Students create awareness of sex trafficking

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Blacksburg, Va., April 21 – Campus Fundraiser: Members of “It Happens Here” raise money to furnish rooms in a safe house outside of Squires Student Center. Photo: Jordan White

by Whitney Turner–

Three Virginia Tech students have created an organization on campus to raise awareness of sex trafficking in Virginia called “It Happens Here.”

After working with victims of sex trafficking while on a mission trip together last spring break, Jordan White and Caroline Omland decided to use this issue as a platform for White’s homecoming campaign. When the homecoming campaign ended, White, Omland and their friend Kirsten Mitchell decided they didn’t want to stop educating people on this issue.

“We didn’t really see that people knew fully what it was or even that it existed in America or even that it existed at all,” said Mitchell. “So we really want to see people become more aware.”

In 2016, the National Human Trafficking Hotline reported that out of 148 cases of human trafficking in Virginia, 105 of them were sex trafficking cases.

In addition to education, “It Happens Here” seeks to fundraise and change legislation to combat this issue.

Having not had a haircut for over two and a half years, White used his mane to create a fundraiser to benefit Street Ransom, a safe house for victims of sex trafficking located in Roanoke, Va. By donating money to furnish rooms in the safe house, participants could vote on whether White should dread his hair, wear it as a fro, let it keep growing or get a buzz cut.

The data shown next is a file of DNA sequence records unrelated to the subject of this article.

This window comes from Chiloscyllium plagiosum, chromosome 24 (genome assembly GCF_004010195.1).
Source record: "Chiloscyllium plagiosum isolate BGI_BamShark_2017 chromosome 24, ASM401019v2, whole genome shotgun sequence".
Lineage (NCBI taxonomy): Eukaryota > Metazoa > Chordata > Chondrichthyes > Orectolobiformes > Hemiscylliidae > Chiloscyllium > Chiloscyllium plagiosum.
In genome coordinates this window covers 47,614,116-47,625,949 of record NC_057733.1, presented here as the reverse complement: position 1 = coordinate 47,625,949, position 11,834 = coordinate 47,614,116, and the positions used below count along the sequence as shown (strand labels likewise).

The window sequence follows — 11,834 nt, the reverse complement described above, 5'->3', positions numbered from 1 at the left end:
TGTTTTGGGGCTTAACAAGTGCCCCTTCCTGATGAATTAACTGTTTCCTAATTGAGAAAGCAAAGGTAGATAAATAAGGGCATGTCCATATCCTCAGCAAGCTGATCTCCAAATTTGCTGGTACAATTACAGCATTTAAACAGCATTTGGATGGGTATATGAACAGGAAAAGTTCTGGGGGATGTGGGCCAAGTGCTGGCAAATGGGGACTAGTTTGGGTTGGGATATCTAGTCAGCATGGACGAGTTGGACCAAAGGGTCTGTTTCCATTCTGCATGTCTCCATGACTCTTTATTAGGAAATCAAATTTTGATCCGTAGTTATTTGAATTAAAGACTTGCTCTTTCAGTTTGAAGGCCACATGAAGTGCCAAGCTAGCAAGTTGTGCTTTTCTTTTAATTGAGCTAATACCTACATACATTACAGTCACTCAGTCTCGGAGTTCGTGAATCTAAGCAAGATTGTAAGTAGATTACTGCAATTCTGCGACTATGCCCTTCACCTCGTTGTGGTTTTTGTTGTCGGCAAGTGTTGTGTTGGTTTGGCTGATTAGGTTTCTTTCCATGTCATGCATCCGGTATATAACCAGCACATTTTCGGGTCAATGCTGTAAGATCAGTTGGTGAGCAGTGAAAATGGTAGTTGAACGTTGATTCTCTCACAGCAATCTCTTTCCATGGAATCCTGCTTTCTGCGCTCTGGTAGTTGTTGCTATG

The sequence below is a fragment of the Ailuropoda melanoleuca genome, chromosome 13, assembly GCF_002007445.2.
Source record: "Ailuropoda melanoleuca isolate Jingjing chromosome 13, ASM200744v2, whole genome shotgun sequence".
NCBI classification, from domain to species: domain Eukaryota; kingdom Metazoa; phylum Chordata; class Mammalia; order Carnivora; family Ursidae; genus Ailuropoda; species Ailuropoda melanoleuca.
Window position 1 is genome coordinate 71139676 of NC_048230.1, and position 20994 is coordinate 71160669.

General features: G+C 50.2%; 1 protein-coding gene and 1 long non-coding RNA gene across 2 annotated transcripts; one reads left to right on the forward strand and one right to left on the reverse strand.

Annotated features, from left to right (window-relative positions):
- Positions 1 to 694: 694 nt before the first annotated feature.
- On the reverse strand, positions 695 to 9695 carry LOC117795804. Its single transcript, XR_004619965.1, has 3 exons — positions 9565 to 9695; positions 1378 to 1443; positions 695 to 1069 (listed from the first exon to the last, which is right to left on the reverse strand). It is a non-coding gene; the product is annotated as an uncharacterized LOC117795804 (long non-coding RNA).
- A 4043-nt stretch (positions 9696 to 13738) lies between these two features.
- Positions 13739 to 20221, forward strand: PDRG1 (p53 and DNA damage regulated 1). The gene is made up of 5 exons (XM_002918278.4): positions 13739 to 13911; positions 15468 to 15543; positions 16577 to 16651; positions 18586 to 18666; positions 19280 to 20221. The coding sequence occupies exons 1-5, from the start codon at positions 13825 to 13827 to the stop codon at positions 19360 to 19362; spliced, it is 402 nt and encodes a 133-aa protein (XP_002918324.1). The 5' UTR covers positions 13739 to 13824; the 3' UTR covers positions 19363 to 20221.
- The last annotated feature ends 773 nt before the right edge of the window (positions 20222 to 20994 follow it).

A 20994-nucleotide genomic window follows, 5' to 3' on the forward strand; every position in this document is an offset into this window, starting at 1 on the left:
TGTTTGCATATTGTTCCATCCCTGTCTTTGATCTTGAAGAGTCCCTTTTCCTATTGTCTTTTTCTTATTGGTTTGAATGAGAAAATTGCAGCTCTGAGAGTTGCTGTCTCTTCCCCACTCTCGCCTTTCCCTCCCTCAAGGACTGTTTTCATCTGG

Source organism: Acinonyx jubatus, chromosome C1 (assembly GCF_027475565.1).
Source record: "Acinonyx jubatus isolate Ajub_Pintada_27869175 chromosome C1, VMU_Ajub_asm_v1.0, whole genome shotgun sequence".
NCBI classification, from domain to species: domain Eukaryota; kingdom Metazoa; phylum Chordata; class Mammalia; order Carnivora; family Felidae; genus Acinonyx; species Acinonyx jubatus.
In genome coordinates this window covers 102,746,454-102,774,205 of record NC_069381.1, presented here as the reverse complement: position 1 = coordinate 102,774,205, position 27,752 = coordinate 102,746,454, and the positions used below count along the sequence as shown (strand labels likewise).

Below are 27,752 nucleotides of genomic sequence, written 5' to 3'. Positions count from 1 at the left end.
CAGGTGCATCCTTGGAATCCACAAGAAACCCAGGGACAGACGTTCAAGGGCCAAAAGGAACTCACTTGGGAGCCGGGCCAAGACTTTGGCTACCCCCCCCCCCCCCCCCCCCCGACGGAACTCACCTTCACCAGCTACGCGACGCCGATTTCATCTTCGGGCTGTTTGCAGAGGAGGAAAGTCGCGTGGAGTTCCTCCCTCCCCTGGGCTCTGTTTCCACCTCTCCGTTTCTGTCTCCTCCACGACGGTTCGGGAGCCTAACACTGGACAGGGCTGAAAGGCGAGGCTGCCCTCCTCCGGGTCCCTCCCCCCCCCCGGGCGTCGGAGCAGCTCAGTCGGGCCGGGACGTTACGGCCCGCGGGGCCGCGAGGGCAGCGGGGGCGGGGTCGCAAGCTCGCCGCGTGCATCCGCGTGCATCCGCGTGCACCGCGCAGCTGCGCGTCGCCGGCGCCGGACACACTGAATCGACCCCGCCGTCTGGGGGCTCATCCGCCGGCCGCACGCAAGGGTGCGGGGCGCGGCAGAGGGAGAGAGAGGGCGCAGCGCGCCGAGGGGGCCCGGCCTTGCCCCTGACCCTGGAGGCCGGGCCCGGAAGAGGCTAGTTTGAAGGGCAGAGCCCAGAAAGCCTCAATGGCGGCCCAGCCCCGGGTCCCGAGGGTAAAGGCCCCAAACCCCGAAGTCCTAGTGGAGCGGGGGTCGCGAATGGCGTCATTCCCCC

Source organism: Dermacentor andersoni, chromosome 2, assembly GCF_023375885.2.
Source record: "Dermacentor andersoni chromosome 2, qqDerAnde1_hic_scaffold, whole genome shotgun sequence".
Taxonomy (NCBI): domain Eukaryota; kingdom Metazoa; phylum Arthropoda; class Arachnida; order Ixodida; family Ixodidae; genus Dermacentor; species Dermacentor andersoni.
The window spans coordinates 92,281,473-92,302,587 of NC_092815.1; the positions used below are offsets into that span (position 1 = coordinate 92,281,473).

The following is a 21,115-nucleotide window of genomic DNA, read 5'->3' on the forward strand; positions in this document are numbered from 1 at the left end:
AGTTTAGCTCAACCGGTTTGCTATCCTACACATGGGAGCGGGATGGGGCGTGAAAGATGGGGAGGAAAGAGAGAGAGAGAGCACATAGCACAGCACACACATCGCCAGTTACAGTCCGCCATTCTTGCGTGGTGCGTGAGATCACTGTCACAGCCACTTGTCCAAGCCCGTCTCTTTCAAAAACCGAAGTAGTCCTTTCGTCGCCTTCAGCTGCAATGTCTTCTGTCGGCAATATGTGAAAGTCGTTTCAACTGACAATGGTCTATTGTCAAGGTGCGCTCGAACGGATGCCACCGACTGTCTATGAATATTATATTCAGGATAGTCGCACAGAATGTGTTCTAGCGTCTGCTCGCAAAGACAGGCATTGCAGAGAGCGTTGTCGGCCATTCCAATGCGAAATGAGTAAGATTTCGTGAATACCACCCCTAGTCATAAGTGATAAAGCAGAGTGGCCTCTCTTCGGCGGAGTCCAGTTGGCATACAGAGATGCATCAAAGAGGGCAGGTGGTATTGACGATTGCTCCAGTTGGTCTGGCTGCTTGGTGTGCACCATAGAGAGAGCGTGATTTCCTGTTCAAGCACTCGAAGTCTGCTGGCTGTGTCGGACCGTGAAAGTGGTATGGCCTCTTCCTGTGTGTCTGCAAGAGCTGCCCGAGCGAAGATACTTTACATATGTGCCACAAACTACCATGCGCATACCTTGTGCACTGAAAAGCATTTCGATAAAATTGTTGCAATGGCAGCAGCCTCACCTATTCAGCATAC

“Our initial goal was to furnish one room, $700 to $730 a room and we passed that in the first six hours,” said White. “Then we raised it to three rooms and we passed that a little over halfway through the campaign. So then we upped it to $5,000, which would furnish all of the rooms in the safe home.”

By the end of the fundraiser, White’s hair had raised $4,570 and won him a buzz cut.

White, Omland and Mitchell were surprised by the overwhelming interest and support their organization has received so far and they are hopeful that they can make a difference.

“I think people automatically assume that awareness isn’t really doing anything, that it’s not actually fighting against sex trafficking, but it is,” said Mitchell. “Because when you learn about it you’re stirred to action, you’re stirred to talk about it, you’re stirred to make other people realize this is happening.”

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Blacksburg, Va., April 25 – Raising Awareness: Kirsten Mitchell hopes to raise awareness of sex trafficking on Virginia Tech’s campus. Photo: Jun Yu

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